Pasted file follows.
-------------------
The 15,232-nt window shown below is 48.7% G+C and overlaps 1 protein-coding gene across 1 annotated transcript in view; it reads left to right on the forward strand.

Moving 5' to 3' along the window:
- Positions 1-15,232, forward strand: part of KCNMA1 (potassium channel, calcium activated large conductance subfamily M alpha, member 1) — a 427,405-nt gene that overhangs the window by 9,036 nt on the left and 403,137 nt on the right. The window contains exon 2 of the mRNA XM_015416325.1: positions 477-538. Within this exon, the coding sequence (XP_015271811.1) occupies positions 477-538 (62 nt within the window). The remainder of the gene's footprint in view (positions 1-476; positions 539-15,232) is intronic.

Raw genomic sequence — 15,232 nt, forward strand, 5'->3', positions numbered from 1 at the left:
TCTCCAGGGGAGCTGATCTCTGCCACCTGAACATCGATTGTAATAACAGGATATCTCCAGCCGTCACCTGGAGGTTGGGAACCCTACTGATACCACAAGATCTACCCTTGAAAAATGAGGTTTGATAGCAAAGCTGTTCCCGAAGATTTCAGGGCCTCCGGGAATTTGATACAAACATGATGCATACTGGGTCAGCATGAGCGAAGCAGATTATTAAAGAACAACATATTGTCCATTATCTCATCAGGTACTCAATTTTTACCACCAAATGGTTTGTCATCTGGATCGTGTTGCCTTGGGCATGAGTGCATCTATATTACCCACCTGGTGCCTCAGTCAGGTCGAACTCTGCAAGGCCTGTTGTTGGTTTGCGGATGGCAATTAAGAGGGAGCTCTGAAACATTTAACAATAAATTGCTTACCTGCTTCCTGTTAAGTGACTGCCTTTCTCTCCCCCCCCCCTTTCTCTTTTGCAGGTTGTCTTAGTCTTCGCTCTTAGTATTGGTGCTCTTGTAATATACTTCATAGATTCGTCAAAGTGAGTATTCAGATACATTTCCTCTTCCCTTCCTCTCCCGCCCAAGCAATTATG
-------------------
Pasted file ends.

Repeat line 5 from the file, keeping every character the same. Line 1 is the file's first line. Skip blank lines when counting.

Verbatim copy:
TCTCCAGGGGAGCTGATCTCTGCCACCTGAACATCGATTGTAATAACAGGATATCTCCAGCCGTCACCTGGAGGTTGGGAACCCTACTGATACCACAAGATCTACCCTTGAAAAATGAGGTTTGATAGCAAAGCTGTTCCCGAAGATTTCAGGGCCTCCGGGAATTTGATACAAACATGATGCATACTGGGTCAGCATGAGCGAAGCAGATTATTAAAGAACAACATATTGTCCATTATCTCATCAGGTACTCAATTTTTACCACCAAATGGTTTGTCATCTGGATCGTGTTGCCTTGGGCATGAGTGCATCTATATTACCCACCTGGTGCCTCAGTCAGGTCGAACTCTGCAAGGCCTGTTGTTGGTTTGCGGATGGCAATTAAGAGGGAGCTCTGAAACATTTAACAATAAATTGCTTACCTGCTTCCTGTTAAGTGACTGCCTTTCTCTCCCCCCCCCCTTTCTCTTTTGCAGGTTGTCTTAGTCTTCGCTCTTAGTATTGGTGCTCTTGTAATATACTTCATAGATTCGTCAAAGTGAGTATTCAGATACATTTCCTCTTCCCTTCCTCTCCCGCCCAAGCAATTATG